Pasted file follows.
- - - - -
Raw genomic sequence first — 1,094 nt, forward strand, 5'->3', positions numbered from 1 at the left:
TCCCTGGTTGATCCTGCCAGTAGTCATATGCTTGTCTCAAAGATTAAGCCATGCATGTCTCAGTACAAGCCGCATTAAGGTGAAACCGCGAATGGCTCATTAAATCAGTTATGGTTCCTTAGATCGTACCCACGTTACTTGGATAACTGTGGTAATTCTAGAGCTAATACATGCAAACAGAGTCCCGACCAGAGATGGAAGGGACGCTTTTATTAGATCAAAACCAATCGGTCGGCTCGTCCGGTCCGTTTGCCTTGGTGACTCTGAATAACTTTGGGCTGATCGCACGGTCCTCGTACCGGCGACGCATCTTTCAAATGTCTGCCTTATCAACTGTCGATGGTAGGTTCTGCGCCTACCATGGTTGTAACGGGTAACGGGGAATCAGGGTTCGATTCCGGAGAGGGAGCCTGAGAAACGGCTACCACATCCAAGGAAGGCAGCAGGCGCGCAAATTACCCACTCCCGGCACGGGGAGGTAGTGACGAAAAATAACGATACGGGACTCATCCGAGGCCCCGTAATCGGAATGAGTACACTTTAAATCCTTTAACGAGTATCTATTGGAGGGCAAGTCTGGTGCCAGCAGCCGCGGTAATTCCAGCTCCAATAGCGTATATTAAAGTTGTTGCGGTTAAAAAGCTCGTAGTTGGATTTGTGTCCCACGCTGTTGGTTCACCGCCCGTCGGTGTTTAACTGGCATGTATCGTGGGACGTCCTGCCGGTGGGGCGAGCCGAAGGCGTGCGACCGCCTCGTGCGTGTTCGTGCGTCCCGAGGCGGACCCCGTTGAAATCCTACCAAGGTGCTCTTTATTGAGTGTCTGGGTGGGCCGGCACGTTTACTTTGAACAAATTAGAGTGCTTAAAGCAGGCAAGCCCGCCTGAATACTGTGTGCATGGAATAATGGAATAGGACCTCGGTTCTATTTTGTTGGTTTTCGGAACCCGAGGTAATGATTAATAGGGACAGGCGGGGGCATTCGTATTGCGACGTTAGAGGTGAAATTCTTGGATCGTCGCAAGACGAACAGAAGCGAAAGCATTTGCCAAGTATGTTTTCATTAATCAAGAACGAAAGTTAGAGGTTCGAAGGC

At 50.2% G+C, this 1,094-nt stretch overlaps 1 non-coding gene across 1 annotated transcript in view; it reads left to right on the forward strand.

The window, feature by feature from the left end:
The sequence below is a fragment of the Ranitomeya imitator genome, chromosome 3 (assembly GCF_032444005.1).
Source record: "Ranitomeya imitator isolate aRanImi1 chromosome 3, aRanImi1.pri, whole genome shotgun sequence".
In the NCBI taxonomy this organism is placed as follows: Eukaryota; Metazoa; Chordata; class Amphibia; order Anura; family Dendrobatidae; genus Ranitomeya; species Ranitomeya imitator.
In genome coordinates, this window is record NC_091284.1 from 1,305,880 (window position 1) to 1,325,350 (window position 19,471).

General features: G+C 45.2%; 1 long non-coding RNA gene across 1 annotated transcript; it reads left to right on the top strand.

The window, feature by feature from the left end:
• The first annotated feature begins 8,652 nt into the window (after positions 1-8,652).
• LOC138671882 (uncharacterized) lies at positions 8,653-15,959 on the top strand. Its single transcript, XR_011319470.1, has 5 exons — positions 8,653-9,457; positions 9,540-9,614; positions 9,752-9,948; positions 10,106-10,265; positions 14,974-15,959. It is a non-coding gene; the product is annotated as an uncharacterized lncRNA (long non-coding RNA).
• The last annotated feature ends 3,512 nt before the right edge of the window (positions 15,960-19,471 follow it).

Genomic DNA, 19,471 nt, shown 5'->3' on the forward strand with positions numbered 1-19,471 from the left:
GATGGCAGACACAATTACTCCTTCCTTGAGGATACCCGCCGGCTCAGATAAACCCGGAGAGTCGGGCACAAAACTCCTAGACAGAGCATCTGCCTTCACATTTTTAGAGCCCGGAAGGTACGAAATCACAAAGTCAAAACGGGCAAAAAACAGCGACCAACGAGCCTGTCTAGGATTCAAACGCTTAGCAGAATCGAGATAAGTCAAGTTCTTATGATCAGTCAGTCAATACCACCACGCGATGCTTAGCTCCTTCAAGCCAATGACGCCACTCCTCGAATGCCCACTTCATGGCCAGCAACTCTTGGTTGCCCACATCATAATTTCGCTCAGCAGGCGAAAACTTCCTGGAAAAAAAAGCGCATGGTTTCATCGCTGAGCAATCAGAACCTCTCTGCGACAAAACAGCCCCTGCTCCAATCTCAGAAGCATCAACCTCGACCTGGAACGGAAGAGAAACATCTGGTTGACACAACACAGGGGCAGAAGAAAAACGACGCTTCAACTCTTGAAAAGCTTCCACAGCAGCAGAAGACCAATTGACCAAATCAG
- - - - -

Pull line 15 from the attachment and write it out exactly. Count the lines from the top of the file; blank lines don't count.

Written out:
GATGGCAGACACAATTACTCCTTCCTTGAGGATACCCGCCGGCTCAGATAAACCCGGAGAGTCGGGCACAAAACTCCTAGACAGAGCATCTGCCTTCACATTTTTAGAGCCCGGAAGGTACGAAATCACAAAGTCAAAACGGGCAAAAAACAGCGACCAACGAGCCTGTCTAGGATTCAAACGCTTAGCAGAATCGAGATAAGTCAAGTTCTTATGATCAGTCAGTCAATACCACCACGCGATGCTTAGCTCCTTCAAGCCAATGACGCCACTCCTCGAATGCCCACTTCATGGCCAGCAACTCTTGGTTGCCCACATCATAATTTCGCTCAGCAGGCGAAAACTTCCTGGAAAAAAAAGCGCATGGTTTCATCGCTGAGCAATCAGAACCTCTCTGCGACAAAACAGCCCCTGCTCCAATCTCAGAAGCATCAACCTCGACCTGGAACGGAAGAGAAACATCTGGTTGACACAACACAGGGGCAGAAGAAAAACGACGCTTCAACTCTTGAAAAGCTTCCACAGCAGCAGAAGACCAATTGACCAAATCAG